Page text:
Everyone’s advice before studying abroad is always, “Make the most of it, because it all goes by too quickly.” But how exactly do you do that, and what are the easiest ways to make your experience more meaningful? After three semesters abroad, here are my top tips on making the most of this special experience.

TravelIf you’re in Europe, budget airlines, trains, and bus systems will take you around the continent for a discounted rate. See as much of the world as you can, chances are, you’ll only have this opportunity a handful of times.

IMG_3100Spend time in your host countryThat said, it can be easy to spend every weekend in a new city when you’re abroad. Focus your energy on the country you chose to study in. Getting to know the culture, people, and environment of your chosen study abroad location is an experience you’ll always treasure.

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Academic Differences You Will Face While Studying in Northern Ireland

One of the less exciting things you will learn while studying abroad is that another country’s academic system can be very different, sometimes in ways you may not expect. This is a little (or maybe a lot) confusing at first. But don’t worry you WILL get used to it. Here we have complied a list of some of the biggest academic differences you will encounter as an American studying in Northern Ireland, plus some tips on how to deal with them.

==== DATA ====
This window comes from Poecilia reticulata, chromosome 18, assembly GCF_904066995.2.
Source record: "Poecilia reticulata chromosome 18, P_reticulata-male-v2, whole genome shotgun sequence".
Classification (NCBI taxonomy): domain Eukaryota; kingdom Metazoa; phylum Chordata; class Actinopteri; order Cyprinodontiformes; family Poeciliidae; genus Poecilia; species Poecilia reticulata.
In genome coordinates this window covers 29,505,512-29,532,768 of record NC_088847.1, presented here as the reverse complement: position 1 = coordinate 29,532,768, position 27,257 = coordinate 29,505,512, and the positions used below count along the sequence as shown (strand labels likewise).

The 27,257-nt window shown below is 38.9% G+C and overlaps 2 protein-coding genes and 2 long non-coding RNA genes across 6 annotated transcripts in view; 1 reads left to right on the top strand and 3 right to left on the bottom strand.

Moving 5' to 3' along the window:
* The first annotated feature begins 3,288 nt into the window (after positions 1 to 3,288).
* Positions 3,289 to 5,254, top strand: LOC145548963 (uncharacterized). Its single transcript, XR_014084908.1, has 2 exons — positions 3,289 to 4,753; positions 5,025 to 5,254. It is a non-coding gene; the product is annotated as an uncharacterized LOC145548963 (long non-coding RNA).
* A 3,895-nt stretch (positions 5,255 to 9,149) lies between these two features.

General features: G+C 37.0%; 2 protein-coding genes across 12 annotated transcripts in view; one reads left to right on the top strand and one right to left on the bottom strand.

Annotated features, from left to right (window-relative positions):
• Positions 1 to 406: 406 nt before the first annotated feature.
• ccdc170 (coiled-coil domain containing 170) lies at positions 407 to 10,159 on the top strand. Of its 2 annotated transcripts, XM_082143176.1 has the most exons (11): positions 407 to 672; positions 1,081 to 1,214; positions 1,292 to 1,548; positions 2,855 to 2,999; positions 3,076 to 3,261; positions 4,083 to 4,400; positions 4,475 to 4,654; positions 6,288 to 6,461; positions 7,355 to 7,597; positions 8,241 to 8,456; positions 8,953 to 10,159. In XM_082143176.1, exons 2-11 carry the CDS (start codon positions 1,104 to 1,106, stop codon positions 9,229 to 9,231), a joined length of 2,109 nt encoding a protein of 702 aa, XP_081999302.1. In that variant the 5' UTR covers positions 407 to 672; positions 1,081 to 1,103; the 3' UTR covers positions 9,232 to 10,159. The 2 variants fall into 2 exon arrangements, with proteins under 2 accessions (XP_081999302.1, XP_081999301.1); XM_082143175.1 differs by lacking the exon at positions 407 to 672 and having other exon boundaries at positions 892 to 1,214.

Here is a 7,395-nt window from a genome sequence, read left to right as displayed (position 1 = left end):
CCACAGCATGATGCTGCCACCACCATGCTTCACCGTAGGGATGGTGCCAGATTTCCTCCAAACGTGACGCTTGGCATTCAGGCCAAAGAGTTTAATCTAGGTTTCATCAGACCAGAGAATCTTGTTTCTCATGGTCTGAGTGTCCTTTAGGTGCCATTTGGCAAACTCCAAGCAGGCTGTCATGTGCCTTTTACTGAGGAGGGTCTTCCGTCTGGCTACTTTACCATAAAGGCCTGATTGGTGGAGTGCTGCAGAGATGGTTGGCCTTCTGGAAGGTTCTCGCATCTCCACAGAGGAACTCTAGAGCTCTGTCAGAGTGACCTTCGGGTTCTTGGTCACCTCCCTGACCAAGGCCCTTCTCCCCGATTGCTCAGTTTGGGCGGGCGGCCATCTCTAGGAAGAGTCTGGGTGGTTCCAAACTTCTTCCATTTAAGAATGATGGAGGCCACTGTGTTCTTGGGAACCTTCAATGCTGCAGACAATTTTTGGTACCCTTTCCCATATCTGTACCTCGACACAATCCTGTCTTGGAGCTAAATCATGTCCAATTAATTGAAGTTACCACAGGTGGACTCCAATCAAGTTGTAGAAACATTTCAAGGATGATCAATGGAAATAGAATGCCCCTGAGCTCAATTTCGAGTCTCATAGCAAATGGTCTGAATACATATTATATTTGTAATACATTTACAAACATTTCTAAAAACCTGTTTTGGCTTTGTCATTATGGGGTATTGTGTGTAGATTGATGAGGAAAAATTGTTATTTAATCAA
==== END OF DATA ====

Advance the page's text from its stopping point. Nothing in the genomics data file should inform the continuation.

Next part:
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Queen’s University, Belfast, Northern Ireland.

 


  1. Different Class Structure – Lessons in Northern Irish Universities will typically take the form of lectures and tutorials/seminars. Lectures are formal presentations given by subject experts to large groups of students. Tutorials and seminars involve much smaller groups of students (typically 8-15) who discuss and apply topics introduced in lectures, under the guidance of a tutor. Typically, a student may have two lectures and one tutorial per week for each module taken.
  2. Different Workload – Generally, you will not be continually assessed, as you have been in the US, while studying in Northern Ireland. Greater weighting is put on final exams and it is rare to get homework that counts towards your final grade. For example, your grade may be made up of a final exam (70% of your grade) and a paper (30% of your grade).